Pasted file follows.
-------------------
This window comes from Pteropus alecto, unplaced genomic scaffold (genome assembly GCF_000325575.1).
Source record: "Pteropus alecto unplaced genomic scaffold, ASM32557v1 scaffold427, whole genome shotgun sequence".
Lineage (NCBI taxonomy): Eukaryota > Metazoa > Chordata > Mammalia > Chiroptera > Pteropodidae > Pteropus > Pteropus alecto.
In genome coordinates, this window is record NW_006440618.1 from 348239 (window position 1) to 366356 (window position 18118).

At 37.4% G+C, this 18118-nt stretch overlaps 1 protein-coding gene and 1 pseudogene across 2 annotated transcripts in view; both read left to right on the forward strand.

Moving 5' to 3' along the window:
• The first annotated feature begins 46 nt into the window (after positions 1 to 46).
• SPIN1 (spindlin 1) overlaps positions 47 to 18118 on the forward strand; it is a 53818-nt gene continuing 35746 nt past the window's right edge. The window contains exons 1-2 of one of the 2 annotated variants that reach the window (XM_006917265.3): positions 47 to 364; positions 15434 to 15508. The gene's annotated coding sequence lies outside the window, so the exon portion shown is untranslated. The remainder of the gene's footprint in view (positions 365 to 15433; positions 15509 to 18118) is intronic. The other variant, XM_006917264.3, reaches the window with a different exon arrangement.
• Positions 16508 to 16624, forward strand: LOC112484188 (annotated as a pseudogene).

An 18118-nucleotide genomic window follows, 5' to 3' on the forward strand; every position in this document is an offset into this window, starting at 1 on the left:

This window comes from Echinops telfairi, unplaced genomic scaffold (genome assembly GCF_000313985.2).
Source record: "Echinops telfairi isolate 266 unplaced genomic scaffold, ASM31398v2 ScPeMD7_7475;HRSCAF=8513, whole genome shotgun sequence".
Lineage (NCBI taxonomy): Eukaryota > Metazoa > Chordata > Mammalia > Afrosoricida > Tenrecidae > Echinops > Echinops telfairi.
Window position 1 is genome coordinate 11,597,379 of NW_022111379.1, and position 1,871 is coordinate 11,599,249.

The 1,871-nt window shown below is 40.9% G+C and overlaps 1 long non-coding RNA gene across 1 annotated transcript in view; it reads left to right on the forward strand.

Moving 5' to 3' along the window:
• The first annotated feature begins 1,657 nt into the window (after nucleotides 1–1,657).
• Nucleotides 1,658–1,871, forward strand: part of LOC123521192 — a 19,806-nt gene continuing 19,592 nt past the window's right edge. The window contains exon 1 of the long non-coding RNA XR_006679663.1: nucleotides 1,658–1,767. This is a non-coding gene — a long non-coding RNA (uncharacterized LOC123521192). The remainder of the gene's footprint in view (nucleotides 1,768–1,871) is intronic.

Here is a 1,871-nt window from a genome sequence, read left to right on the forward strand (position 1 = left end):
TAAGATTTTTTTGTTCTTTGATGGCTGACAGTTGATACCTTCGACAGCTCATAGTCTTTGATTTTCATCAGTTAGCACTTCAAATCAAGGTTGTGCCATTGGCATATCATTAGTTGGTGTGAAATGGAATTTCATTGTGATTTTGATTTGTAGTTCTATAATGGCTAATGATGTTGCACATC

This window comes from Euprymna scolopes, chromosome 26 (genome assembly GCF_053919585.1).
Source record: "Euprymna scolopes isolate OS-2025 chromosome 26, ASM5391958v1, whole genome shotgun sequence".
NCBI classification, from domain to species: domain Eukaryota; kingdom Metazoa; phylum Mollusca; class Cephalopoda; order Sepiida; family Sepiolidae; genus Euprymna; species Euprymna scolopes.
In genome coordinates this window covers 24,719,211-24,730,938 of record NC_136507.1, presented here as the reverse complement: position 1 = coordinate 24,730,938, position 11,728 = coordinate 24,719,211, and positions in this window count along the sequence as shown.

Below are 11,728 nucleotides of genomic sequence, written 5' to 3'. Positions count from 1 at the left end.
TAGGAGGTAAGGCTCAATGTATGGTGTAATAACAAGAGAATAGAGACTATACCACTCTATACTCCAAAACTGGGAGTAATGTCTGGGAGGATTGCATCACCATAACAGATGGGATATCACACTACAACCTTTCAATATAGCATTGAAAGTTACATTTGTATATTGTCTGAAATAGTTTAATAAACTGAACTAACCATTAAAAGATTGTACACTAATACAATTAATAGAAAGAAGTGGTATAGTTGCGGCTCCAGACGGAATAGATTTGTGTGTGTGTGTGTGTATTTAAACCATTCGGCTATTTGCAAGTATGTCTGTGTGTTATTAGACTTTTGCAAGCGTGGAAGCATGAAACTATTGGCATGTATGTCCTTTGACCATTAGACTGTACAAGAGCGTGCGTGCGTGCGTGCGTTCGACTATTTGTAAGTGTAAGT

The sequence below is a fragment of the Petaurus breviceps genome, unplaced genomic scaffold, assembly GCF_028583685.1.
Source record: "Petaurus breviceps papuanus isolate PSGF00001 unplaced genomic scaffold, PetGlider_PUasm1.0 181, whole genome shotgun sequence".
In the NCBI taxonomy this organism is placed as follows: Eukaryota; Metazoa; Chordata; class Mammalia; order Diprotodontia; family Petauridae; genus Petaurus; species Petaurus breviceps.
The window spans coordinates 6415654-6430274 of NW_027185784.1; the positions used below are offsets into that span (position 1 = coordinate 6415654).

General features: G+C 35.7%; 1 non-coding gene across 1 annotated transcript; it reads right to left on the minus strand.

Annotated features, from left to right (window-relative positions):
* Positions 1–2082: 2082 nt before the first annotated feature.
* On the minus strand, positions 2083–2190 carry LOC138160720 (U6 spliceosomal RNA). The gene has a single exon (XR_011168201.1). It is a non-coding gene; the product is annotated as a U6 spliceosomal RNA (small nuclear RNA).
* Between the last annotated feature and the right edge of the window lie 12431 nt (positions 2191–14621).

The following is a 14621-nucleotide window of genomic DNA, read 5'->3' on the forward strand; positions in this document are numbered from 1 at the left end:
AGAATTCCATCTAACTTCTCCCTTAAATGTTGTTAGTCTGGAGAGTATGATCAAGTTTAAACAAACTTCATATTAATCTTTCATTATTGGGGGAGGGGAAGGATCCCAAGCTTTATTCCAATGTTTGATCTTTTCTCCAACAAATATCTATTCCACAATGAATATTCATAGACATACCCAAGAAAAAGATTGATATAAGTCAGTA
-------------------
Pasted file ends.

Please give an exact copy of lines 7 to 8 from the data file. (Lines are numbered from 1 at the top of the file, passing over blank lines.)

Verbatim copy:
• The first annotated feature begins 46 nt into the window (after positions 1 to 46).
• SPIN1 (spindlin 1) overlaps positions 47 to 18118 on the forward strand; it is a 53818-nt gene continuing 35746 nt past the window's right edge. The window contains exons 1-2 of one of the 2 annotated variants that reach the window (XM_006917265.3): positions 47 to 364; positions 15434 to 15508. The gene's annotated coding sequence lies outside the window, so the exon portion shown is untranslated. The remainder of the gene's footprint in view (positions 365 to 15433; positions 15509 to 18118) is intronic. The other variant, XM_006917264.3, reaches the window with a different exon arrangement.